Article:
From Historic Pullman to the UIC Campus:
Re-purposing Memorable Stained Glass Windows
Bernacki & Associates was privileged to fabricate display frames for beautiful historic stained glass windows and install the windows in the John Paul II Chapel at the Newman Center at 700 S. Morgan St., the spiritual home of students and faculty of the University of Illinois at Chicago. The interior of the chapel with newly installed stained glass can be viewed directly on the Newman Center’s website, www.jp2newman.org.
The original windows came from the Holy Rosary Church in the Chicago’s historic Roseland area. According to the Archdiocese of Chicago Archives & Records, the beginnings of the parish date back to the times of the Pullman Car Company which manufactured railroad cars in the mid-to-late 19th century through the first half of the 20th century, during the industrial explosion of railroads in the United States. The church was founded in 1882 and was a pastoral home for the population of workers living in the historic George Pullman factory “model town.” Soon after the parish was installed, the initial, small church built outside of Pullman’s property could not accommodate the needs of the rapidly growing community of immigrant workers. Under the pressure from the Archdiocese of Chicago, George Pullman agreed that a bigger church could be built on his land with a 99-year lease. In 1890, the new church building located at the corner of today’s Martin Luther King Drive and 113th Street was dedicated. It was designed with some Romanesque Revival Style features by Solon Spencer Beman, the architect of Pullman’s factory town, and it was built with the usage of Pullman’s construction materials reserved for other churches on his private territory.
Holy Rosary remained the English-speaking territorial parish and mother parish of Pullman. It was sometimes referred to as “Holy Rosary (Irish).” During the parish’s first fifty years, there were also a small number of Polish families. The church’s windows witnessed the Pullman workers poverty and hopes, mothering the first parish school and other parishes growing in the area, the 1893 World’s Fair, workers strike of 1894, annexing the Pullman and Roseland areas to Chicago, the Great Depression lasting from 1929 to 1939, the church fire of 1937 and restoration in 1938, World Wars, economic and social changes, neighborhood changes, and parish community growth and decline in subsequent years. The church was closed in 2008. After having been part of Holy Rosary for over 100 years, the stained glass windows were carefully removed and put to storage.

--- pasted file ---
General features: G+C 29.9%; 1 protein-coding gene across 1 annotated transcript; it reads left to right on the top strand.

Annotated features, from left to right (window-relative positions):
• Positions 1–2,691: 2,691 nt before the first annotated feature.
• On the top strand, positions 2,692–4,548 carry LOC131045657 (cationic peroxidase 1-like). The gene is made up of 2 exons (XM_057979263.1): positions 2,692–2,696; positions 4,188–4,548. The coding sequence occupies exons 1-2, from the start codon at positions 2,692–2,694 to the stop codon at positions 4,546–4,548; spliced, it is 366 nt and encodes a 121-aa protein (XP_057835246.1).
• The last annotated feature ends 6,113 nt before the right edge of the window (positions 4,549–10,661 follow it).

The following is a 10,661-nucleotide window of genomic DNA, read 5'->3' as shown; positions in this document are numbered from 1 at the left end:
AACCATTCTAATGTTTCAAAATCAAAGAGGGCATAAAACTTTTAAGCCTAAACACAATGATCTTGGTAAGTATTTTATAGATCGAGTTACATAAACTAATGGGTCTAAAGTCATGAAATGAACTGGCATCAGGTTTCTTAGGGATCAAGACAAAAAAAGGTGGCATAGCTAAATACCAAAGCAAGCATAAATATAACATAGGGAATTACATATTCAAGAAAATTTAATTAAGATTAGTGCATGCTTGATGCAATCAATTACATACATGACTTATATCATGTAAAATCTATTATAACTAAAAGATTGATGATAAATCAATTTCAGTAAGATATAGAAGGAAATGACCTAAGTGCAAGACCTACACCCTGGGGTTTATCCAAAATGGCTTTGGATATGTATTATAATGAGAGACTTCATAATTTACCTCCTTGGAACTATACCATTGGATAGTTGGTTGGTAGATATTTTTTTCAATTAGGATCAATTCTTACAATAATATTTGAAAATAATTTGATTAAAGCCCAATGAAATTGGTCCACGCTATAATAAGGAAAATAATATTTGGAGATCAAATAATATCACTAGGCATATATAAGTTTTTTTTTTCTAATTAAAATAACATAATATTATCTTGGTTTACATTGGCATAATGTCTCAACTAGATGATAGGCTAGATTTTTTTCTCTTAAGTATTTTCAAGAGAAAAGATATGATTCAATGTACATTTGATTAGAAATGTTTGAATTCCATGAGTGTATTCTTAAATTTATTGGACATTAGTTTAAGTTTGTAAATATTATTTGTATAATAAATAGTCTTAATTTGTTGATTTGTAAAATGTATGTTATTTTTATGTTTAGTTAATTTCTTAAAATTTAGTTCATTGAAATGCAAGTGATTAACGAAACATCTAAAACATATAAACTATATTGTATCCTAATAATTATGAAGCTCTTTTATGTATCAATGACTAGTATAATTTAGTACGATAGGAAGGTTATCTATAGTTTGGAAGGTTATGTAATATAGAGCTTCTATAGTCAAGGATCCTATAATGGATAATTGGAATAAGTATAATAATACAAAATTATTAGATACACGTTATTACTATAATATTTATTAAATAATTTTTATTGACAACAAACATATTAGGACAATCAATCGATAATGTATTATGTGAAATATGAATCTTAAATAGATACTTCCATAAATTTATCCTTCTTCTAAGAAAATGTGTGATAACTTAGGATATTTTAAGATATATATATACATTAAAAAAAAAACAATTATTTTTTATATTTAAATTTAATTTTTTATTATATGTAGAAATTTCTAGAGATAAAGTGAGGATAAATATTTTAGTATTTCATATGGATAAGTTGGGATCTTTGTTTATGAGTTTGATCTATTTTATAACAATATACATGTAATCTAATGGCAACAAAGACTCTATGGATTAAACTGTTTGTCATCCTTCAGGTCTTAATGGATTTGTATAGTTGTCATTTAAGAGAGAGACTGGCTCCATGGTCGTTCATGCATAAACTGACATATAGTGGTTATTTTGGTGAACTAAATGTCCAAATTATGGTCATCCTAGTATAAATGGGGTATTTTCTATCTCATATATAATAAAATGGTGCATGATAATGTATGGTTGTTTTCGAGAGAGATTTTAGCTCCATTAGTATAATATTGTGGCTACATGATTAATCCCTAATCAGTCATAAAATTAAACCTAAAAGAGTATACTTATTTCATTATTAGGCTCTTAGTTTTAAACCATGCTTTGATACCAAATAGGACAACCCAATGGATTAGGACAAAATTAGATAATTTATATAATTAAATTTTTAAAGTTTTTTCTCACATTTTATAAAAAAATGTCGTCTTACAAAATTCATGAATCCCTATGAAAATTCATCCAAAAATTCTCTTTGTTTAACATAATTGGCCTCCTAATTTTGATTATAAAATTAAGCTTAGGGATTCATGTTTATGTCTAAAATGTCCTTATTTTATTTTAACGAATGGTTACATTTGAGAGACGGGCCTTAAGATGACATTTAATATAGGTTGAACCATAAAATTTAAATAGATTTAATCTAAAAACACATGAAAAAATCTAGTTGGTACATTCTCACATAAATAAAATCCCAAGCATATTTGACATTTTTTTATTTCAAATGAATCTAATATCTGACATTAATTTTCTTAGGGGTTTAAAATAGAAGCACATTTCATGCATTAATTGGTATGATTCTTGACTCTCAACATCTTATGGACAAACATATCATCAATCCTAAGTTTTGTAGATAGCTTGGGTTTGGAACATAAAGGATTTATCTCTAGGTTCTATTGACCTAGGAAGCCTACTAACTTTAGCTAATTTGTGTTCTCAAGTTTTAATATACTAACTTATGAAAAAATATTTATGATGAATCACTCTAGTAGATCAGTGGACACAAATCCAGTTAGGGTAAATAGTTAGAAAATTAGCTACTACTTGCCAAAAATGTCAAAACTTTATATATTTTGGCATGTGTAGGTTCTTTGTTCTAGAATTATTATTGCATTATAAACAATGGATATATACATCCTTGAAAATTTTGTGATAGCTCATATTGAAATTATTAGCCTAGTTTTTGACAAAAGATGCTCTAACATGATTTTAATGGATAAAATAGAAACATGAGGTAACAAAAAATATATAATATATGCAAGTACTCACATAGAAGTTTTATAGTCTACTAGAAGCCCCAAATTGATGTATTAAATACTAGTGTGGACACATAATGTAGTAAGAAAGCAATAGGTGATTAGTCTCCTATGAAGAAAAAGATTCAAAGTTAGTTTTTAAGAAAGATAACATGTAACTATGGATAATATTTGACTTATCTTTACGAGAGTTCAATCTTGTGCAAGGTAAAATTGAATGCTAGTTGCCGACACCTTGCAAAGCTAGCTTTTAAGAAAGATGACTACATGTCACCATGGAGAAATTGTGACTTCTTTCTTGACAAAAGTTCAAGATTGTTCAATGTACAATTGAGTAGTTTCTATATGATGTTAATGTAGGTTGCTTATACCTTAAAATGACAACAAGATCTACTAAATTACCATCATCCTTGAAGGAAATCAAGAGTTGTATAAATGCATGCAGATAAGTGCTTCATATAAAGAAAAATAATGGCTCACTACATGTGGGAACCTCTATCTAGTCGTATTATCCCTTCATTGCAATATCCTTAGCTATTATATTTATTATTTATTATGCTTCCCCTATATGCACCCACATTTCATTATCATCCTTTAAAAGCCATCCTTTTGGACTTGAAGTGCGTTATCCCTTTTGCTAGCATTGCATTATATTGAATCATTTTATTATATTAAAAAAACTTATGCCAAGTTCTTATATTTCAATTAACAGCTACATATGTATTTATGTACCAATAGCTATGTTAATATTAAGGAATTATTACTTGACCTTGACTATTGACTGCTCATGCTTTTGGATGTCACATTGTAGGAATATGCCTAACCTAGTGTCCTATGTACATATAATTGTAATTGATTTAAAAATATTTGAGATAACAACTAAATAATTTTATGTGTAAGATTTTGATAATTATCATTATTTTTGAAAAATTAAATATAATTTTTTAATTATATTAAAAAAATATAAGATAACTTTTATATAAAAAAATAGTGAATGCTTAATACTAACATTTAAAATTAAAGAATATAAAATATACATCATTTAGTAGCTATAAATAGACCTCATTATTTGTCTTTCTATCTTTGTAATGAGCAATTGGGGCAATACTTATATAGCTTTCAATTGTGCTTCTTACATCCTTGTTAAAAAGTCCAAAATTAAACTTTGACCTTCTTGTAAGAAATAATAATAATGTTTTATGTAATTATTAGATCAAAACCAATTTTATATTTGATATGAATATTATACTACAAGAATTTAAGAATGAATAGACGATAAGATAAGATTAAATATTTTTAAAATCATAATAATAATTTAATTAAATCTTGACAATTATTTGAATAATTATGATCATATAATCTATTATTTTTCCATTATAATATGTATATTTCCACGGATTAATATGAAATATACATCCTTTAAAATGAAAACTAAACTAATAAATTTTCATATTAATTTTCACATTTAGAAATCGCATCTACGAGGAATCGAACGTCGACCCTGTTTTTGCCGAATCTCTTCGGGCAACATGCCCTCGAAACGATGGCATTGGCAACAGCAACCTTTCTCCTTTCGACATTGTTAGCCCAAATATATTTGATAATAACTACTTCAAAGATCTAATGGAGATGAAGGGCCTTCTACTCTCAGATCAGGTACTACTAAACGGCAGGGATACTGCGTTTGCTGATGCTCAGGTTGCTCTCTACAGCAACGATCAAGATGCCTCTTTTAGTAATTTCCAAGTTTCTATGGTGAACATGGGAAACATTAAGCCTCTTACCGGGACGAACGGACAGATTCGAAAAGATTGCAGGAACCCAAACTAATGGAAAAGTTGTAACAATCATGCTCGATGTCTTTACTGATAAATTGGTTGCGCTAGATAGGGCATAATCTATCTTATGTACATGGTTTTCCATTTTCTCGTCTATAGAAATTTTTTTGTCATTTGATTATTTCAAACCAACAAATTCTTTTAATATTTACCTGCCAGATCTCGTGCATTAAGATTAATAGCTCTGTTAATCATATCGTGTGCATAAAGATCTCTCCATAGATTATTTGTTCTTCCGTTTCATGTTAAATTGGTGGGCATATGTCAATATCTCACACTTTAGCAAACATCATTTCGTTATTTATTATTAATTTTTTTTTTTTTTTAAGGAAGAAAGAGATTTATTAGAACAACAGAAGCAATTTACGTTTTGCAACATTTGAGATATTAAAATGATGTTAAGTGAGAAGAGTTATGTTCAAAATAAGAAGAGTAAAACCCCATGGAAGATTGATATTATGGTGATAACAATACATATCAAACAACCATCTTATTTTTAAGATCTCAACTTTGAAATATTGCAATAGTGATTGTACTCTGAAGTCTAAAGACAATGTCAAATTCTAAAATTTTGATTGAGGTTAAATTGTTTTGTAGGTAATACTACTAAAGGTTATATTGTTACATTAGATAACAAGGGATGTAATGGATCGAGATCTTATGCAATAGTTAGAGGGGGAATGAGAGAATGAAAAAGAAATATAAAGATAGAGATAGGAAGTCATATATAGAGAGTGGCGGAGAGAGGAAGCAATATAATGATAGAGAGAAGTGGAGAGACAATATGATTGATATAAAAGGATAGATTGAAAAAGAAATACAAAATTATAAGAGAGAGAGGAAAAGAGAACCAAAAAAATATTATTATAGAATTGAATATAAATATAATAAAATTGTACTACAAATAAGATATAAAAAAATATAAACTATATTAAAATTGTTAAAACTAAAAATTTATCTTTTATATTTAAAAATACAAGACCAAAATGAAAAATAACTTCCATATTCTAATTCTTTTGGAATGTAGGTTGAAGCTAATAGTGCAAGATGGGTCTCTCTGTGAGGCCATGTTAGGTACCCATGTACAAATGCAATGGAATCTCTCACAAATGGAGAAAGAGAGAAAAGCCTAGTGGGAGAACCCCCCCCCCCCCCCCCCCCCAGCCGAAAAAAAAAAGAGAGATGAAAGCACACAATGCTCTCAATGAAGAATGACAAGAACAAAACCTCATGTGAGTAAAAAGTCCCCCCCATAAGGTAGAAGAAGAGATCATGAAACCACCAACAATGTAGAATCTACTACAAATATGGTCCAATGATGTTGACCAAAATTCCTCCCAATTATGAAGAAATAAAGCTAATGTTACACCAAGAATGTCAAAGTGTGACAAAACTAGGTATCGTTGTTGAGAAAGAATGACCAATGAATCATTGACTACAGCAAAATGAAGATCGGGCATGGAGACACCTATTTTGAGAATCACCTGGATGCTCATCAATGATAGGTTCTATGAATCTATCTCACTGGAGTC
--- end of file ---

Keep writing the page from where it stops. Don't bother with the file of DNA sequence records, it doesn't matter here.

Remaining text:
Bringing Stained Glass Windows Back to Life
To preserve the historic integrity of more than a century old stained-glass windows it is necessary to examine carefully the condition of the glass elements, lead came strips, cement between the glass and the cames, the supporting rods, and the frame. Bernacki & Associates worked with Drehobl Art Glass Co. in the process of assessment and conservation of 4 window panels. All the worn out structural reinforcement bars were removed and replaced, the parameter lead, and old cement were substituted with compatible new material, and all the cracked glass pieces were treated with appropriate repair techniques. The glass was cleaned throughout from the dirt residue.
The restored windows were fitted into display frames specifically designed and fabricated by Bernacki & Associates, Inc. The frames were built to accommodate the stained glass panels, lighting source, light defusing system, and fixtures for mounting onto the brick wall. The framed windows were installed at the eye level in the vicinity of the pews, which allowed for greater appreciation.
The Newman Center chapel was designed in 1980 by Fox & Fox Architects and built in a short period of time as a memorial of the October 5, 1979 John Paul II’s visit to Chicago. The complex was officially dedicated just one year after this visit. The installation of the 19th century stained glass windows inside the end-of-the-20th-century’s raw style sacred interior produced a new experience to the chapel’s visitors. Apart from reviving the space through the additional source of light, the historic windows, with their carefully crafted religious images and classically rendered design, added to the interior a surprising touch of grandeur and prestige of traditional sacred places. The Holy Rosary (Irish) windows can be enjoyed again, adopted in their unpredictable new home, and connecting the present to the tradition of previous generations.